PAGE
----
Installing a Solar Hot Water System

The first thing to do in any potential installation is to determine the hot water demand. This will directly influence the system design and is typically considered to be between 40-60 litres of hot water per day, per person. The system can then be designed in conjunction with the building architect in the case of new builds, or in conjunction with the owner and PG Plumbing.

We will supply component specifications as well as a routing plan and talk you through every stage of the project, from the selection of the tank system through to how to operate the heating controls we install. Once fully installed the system will be commissioned and tested by us, with our MCS Accreditation ensuring that you will qualify for any upcoming Government initiatives. The final part of the installation is the sign off for the working system, by which point you will have a fully working and certified solar hot water installation!

Specifying the Collectors

In order to calculate the size of the collector, we need to work out the effective surface area of collector required. The effective surface area talked about in most technical literature is not the absolute size of the flat panel or tube array, but rather the area of the active portion of the collector that collects the heat. For evacuated tube collectors each 58mm x 1.8m tube will give an effective surface area of 0.082 m2, therefore to find the effective surface area of a collector you need to multiply the number of tubes by 0.082 (Numbers stated are for 58mm tubes).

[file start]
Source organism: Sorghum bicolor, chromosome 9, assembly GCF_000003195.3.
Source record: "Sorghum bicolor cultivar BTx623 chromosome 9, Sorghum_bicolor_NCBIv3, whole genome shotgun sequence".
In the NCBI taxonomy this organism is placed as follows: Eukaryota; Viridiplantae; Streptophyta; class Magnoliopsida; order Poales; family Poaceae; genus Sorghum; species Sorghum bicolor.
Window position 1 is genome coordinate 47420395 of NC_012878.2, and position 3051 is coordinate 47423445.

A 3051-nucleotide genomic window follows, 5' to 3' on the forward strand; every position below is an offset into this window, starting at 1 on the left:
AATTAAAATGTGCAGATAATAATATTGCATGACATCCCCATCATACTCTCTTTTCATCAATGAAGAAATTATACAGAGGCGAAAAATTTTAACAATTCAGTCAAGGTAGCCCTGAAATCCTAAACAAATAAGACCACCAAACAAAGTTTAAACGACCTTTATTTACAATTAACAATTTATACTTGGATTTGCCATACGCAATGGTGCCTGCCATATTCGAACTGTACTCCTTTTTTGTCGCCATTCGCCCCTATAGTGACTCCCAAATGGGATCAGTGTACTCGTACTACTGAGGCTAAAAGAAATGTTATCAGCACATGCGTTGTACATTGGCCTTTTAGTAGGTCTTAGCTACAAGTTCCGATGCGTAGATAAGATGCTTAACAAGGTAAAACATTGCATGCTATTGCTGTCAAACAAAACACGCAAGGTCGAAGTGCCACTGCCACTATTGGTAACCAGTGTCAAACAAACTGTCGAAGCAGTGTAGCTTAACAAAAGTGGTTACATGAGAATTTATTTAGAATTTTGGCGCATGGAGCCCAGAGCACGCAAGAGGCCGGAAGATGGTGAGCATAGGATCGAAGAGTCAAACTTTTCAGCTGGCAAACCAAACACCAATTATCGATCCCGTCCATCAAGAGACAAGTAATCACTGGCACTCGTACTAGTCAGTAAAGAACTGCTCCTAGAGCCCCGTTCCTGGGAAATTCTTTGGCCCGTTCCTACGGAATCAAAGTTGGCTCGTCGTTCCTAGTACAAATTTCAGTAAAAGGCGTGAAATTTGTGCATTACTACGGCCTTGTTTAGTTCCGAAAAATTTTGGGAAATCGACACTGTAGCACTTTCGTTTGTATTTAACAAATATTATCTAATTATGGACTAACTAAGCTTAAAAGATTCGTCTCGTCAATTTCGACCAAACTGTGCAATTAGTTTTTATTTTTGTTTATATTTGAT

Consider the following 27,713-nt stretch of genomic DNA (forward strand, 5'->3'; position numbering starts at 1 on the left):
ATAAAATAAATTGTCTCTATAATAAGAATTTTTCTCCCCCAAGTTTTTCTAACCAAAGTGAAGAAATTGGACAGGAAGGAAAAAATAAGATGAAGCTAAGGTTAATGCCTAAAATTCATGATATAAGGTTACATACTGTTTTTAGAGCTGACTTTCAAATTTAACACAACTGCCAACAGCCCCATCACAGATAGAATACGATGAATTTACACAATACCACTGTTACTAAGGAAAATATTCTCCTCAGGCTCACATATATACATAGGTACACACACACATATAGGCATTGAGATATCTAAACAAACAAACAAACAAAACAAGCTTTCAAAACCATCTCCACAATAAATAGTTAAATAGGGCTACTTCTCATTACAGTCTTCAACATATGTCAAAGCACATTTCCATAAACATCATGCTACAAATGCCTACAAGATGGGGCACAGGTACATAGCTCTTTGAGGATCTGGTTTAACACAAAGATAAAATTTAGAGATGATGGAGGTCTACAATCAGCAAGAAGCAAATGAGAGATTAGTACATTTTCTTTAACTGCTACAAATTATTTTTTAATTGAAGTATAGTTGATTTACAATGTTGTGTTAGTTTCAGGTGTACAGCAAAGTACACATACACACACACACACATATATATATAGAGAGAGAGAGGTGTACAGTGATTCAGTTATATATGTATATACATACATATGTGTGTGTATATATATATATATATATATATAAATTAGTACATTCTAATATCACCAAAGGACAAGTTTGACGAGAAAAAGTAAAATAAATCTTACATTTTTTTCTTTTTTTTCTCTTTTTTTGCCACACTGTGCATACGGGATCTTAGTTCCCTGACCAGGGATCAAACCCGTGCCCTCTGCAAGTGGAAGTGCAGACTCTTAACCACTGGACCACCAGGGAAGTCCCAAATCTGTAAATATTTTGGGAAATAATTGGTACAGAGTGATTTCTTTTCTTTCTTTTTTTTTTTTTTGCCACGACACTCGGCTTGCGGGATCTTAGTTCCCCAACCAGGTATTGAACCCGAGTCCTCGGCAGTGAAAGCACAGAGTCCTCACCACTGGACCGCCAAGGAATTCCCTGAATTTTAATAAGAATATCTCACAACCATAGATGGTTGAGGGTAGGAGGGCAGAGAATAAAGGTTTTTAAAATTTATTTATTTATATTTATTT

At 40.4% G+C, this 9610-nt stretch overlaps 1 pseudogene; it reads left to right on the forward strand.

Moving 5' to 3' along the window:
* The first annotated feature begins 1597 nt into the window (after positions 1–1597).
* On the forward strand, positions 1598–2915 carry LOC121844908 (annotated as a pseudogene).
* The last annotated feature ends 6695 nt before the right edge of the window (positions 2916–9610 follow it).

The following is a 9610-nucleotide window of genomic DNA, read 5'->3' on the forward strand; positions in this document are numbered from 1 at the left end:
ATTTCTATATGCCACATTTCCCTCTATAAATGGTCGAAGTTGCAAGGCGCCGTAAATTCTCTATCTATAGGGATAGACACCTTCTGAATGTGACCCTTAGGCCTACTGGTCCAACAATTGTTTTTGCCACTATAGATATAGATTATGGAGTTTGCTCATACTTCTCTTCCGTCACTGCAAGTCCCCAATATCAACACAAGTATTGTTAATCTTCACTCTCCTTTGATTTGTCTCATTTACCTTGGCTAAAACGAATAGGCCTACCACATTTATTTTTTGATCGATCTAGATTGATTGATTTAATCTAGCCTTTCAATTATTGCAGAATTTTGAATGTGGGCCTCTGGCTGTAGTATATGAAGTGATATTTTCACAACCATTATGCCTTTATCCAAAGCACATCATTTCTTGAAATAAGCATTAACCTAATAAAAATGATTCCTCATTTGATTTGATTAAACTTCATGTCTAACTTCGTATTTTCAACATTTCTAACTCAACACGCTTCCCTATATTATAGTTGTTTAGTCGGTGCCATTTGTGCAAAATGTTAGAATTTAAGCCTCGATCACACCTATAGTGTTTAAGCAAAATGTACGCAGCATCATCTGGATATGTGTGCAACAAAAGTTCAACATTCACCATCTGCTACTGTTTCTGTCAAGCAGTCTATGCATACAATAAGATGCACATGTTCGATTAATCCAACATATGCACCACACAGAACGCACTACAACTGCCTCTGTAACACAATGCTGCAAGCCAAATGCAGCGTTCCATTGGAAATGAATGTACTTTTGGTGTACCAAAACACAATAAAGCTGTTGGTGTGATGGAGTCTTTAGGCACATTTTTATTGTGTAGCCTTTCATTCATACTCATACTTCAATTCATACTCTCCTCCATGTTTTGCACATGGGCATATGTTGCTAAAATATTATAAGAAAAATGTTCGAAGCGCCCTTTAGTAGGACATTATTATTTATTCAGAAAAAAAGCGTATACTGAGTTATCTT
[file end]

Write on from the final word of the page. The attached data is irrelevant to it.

E.G. a 24 tube collector will have an effective surface area of 24 x 0.082 = 1.968 m2

Note: a rule of thumb is that one square meter of collector is installed for each member in the house based on approximately 50L of water used per person per day.

Once the thermal requirements have been established it is then possible to provide a sizing estimate for the amount of roof space required to accommodate the installation. Directly southward facing rooftops are ideal, but due to the nature of solar thermal systems (As opposed to Solar PV panels) they can be installed elsewhere. Do note however that installing on, for example, a North facing rooftop would require a larger array to maintain the same heating output and would therefore result in a more expensive installation.

Planning Permission

Within the UK most installations of solar microgeneration systems are considered to be permitted developments and usually planning permission is not required. However if the system is particularly large, or your property is a listed building, a conservation project or located within an area with aesthetic or local restrictions you may need to apply for planning permissions.

Please contact your local authority to establish as early on as possible whether or not permission needs to be obtained, as we will be unable to offer any refunds for materials or work completed should a planning violation be discovered at any point in the project.

If you discover that you need planning permission to have the installation completed, please obtain it prior to committing to the project to avoid any unnecessary and expensive complications!